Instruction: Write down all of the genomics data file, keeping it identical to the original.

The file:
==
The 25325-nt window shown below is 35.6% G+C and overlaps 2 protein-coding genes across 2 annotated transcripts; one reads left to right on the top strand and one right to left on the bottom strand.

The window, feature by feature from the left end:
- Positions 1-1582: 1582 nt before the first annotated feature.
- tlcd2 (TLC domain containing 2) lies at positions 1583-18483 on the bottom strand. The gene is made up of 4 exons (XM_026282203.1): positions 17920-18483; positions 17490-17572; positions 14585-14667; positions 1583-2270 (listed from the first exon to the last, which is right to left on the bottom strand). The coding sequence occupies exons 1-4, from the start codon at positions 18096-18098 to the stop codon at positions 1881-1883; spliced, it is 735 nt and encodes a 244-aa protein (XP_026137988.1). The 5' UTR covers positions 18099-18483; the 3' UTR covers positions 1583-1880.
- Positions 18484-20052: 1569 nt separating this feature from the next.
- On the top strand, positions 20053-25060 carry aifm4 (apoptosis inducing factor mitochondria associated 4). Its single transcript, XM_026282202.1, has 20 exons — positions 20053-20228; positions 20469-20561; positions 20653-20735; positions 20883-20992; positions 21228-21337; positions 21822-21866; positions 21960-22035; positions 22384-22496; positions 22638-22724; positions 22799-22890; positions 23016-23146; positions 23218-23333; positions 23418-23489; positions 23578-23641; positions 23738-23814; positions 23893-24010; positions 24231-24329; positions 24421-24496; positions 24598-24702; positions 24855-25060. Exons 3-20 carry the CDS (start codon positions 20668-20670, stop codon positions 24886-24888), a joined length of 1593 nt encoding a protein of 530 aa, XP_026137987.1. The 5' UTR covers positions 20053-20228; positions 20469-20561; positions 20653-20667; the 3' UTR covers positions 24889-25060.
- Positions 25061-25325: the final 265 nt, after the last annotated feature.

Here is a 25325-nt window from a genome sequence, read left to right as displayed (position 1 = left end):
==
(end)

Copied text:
The 25325-nt window shown below is 35.6% G+C and overlaps 2 protein-coding genes across 2 annotated transcripts; one reads left to right on the top strand and one right to left on the bottom strand.

The window, feature by feature from the left end:
- Positions 1-1582: 1582 nt before the first annotated feature.
- tlcd2 (TLC domain containing 2) lies at positions 1583-18483 on the bottom strand. The gene is made up of 4 exons (XM_026282203.1): positions 17920-18483; positions 17490-17572; positions 14585-14667; positions 1583-2270 (listed from the first exon to the last, which is right to left on the bottom strand). The coding sequence occupies exons 1-4, from the start codon at positions 18096-18098 to the stop codon at positions 1881-1883; spliced, it is 735 nt and encodes a 244-aa protein (XP_026137988.1). The 5' UTR covers positions 18099-18483; the 3' UTR covers positions 1583-1880.
- Positions 18484-20052: 1569 nt separating this feature from the next.
- On the top strand, positions 20053-25060 carry aifm4 (apoptosis inducing factor mitochondria associated 4). Its single transcript, XM_026282202.1, has 20 exons — positions 20053-20228; positions 20469-20561; positions 20653-20735; positions 20883-20992; positions 21228-21337; positions 21822-21866; positions 21960-22035; positions 22384-22496; positions 22638-22724; positions 22799-22890; positions 23016-23146; positions 23218-23333; positions 23418-23489; positions 23578-23641; positions 23738-23814; positions 23893-24010; positions 24231-24329; positions 24421-24496; positions 24598-24702; positions 24855-25060. Exons 3-20 carry the CDS (start codon positions 20668-20670, stop codon positions 24886-24888), a joined length of 1593 nt encoding a protein of 530 aa, XP_026137987.1. The 5' UTR covers positions 20053-20228; positions 20469-20561; positions 20653-20667; the 3' UTR covers positions 24889-25060.
- Positions 25061-25325: the final 265 nt, after the last annotated feature.

Here is a 25325-nt window from a genome sequence, read left to right as displayed (position 1 = left end):